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Live Video Capture?

Community Beginner ,
Jan 11, 2021 Jan 11, 2021

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Hi --

 

Is it possible with Premiere Pro to do live video capture? I hav a Canon EOS RP connected via USB to my computer and the software from Canon can operate the camera / capture video but I can't figure out how to do this with Premiere Pro. 

Is this something that I could do with Premiere Rush? (I thought Rush was basically Premiere Elements, renamed.)

 

Rich

 

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correct answers 1 Correct answer

Adobe Community Professional , Jan 11, 2021 Jan 11, 2021
nope, not via usb,You haven't given us a clue as to what kind of computer you're using or what version of premiere you've got installed.   Once we've got that info, we may be able to suggest some third party cards that might be able to make this work for you.

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Adobe Community Professional ,
Jan 11, 2021 Jan 11, 2021

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nope, not via usb,You haven't given us a clue as to what kind of computer you're using or what version of premiere you've got installed.   Once we've got that info, we may be able to suggest some third party cards that might be able to make this work for you.

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Community Beginner ,
Jan 12, 2021 Jan 12, 2021

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Hey -

 

I am running the latest version of Premiere Pro 2020, 14.7.0 (Build 23) on a Windows 10 PC.

 

I actually found the open source project OBS Studio v26.1.1 which allows me to do what I want with my Canon EOS RP.

 

I'm surprised that Adobe does not have a product that offers this capability since this was the core functionality of the software suite Adobe got when they acquired Serious Magic back in 2006. I guess some of the product offers that were part of that company got mothballed?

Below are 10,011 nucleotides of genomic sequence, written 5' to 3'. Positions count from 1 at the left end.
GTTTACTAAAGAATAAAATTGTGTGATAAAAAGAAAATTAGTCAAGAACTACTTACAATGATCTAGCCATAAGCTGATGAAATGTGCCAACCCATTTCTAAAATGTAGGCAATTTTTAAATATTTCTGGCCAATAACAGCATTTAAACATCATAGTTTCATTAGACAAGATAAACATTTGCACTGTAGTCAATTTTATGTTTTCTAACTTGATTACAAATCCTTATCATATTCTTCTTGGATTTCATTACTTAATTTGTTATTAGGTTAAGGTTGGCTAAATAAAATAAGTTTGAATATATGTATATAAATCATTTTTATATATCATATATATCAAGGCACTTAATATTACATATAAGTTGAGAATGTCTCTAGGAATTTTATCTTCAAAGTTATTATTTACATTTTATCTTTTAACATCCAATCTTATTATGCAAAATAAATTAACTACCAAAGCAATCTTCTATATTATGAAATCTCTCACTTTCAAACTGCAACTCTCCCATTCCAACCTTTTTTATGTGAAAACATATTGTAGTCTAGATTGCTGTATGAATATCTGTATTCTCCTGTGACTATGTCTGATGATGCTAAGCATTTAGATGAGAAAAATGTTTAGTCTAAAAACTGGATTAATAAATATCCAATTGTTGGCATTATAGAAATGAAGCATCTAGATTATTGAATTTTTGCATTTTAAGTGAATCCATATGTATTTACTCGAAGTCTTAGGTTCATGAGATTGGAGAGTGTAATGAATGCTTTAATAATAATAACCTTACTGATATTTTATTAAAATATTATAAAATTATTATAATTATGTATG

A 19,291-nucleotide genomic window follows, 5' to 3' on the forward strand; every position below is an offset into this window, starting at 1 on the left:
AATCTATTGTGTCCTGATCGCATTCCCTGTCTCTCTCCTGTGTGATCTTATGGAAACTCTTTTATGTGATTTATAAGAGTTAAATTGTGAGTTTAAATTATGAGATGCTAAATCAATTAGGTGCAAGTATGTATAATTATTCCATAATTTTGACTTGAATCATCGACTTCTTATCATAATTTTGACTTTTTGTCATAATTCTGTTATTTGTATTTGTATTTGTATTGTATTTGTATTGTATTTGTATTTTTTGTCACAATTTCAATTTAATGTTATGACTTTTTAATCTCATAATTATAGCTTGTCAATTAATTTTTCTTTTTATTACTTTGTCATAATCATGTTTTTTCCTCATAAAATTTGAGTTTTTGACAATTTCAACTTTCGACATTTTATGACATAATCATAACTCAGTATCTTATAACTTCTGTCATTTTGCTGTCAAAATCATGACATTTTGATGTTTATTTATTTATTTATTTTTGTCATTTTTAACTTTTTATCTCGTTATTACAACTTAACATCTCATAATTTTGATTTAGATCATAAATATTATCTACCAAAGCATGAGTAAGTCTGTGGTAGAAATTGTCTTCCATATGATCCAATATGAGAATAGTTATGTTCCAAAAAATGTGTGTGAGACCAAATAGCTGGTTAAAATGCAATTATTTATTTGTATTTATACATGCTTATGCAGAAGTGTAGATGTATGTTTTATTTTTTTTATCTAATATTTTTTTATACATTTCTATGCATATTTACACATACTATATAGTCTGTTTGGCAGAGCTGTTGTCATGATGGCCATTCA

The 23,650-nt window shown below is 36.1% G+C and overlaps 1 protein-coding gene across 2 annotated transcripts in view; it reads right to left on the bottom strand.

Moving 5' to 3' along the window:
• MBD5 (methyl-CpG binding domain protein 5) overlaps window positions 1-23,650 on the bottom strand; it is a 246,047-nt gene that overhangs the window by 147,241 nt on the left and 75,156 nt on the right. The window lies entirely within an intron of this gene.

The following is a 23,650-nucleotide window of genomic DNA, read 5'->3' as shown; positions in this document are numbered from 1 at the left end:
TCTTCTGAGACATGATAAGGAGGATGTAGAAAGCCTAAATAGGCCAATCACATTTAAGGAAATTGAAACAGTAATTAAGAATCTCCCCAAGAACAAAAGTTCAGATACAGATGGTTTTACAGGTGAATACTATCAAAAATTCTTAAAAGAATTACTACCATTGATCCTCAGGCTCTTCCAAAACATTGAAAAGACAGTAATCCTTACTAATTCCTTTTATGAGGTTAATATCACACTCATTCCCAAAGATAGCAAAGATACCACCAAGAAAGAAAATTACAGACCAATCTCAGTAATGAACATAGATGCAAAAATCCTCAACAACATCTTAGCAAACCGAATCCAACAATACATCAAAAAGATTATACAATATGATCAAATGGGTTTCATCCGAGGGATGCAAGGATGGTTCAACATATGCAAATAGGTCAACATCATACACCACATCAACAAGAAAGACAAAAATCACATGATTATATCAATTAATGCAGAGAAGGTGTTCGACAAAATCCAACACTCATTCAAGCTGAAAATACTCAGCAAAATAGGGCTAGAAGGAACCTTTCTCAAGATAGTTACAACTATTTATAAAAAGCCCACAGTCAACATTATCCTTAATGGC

Rich

 

 

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New Here ,
Sep 12, 2021 Sep 12, 2021

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Hi Rich, 

 

Any solutions to this? I m also surprised you cannot do video capture via USB on Adobe Premiere Pro 2021.

 

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Adobe Community Professional ,
Sep 13, 2021 Sep 13, 2021

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There are two types of video input being discussed here:

  • HDMI port on camera to HDMI input, connected through capture card to USB port or slot on computer
  • USB port on camera, connected directly to USB port on computer

 

They do not do the same thing. Live view through USB used to be only for tethered still shooting. With the rise in live streaming (e.g. OBS) and online meetings (Zoom), demand grew to repurpose DSLR-type cameras as webcams. When you plug most DSLR-type cameras in through USB, it is not using the type of signal that a professional capture application expects. It is using a webcam protocol.  The EOS RP appears to the computer as a USB-type webcam.

 

Another way to understand this is that if you connect the EOS RP through HDMI and a traditional computer interface like a capture card, it will not appear in Zoom, because Zoom is looking for a USB webcam. But it might show up in the Capture window in Premiere Pro.